know, the a.g. news conference today. >> yes. >> how do you feel, finally hearing the words coming out of jeff sessions' mouth. >> you know, i'm not going to lie, i feel really outraged. i feel really mad. i feel really anxious. i think that this announcement is a continuation of an agenda that is based on racism, xenophobia and hate and for an undocumented person like myself or a daca person like myself, i feel really outrangged in the moment. >> we heard from the spokesperson, sarah huckabee sanders, and over and over, she was saying, you know, listen, the president could have said, done, and, you know, cut you all off pretty brutally, or the other option is say to congress, kicking it to you all, you got some time to figure this out, and it's up to congress to do their jobs. do you give the president any credit for doing that? >> i don't. to be honest, delaying the announcement of daca by six
months, for someone like me, it sets in motion a clock, like for me not to feel safe in this country. and so i know that he extended for six months and he's pushing legislators to come up with a solution in six months, but within these six months, i'm going to be counting down for the moment that i'm not going to feel safe in this country. >> so, you made the, you know, this deal with the government, and the government now has, lucas, all your information. they know your information, they know where you live, presumably where your family is. when daca became an option for people in your position and he came out and you said, yes, and applied for it, did you ever think that this was something where the u.s. government might rescind it in the future? >> you know, i mean, daca was a victory of the undocumented youth movement here in the country. we really fought hard to get the protection for d.r.e.a.m.ers to live without fear of deportation and to be able to work.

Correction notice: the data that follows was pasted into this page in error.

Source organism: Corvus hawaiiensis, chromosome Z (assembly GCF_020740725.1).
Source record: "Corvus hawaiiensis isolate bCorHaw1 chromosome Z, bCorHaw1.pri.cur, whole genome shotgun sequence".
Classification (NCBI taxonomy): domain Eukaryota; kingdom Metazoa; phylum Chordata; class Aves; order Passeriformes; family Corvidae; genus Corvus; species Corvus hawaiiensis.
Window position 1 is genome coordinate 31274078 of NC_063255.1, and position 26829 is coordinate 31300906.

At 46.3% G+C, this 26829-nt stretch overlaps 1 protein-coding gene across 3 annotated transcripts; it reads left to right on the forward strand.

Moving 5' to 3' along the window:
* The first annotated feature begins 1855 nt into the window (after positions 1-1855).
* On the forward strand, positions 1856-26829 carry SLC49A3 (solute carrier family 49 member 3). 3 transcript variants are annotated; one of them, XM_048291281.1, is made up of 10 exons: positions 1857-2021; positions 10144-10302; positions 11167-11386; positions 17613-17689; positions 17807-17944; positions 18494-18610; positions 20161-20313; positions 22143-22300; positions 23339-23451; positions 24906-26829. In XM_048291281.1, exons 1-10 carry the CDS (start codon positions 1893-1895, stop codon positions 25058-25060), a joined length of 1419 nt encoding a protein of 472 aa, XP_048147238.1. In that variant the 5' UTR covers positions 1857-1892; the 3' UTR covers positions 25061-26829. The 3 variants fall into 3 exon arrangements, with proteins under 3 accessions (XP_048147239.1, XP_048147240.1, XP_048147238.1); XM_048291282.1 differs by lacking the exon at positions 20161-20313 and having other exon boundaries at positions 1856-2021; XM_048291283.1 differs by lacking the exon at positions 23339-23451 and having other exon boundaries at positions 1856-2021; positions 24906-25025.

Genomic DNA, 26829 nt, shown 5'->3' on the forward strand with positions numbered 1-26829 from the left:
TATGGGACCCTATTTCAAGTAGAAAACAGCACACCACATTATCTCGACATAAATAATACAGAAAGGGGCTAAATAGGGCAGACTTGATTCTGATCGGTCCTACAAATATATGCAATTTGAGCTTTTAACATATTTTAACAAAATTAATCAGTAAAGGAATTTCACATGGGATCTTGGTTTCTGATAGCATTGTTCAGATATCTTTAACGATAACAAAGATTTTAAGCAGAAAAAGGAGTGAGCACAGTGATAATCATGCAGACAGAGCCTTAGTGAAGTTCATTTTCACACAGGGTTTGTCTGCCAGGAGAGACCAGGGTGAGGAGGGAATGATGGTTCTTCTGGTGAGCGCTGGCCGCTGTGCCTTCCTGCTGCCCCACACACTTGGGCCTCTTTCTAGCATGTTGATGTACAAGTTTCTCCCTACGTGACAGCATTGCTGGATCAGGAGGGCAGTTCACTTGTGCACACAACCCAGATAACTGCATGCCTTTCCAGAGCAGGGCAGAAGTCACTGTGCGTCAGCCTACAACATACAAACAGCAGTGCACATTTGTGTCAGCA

and so with this announcement, it really makes me angry that, you know, this countdown is now on for when i'm going to lose my permission to work in the united states and i'm going to have to go back into the shadows, and that's something that i'm not going to do, and i don't think we're going to do, brooke. >> what does that mean? what does that mean? because the question is, for people like you, what do you do? i hear you saying the clock is ticking and you say go back into the shadows. what does that mean for you? >> the reality is that -- and as you heard today, the reality is that daca is not a guarantee of relief of deportation. and so for me, i know i'm going to be here to stay, and there's 800,000 others like myself that are here to stay, and so for us, we are going to continue fighting, and i think this announcement is just going to let our movement become bigger so that we keep -- so we are pushing for a permanent solution for us and for our families as well. >> so you will push to stay.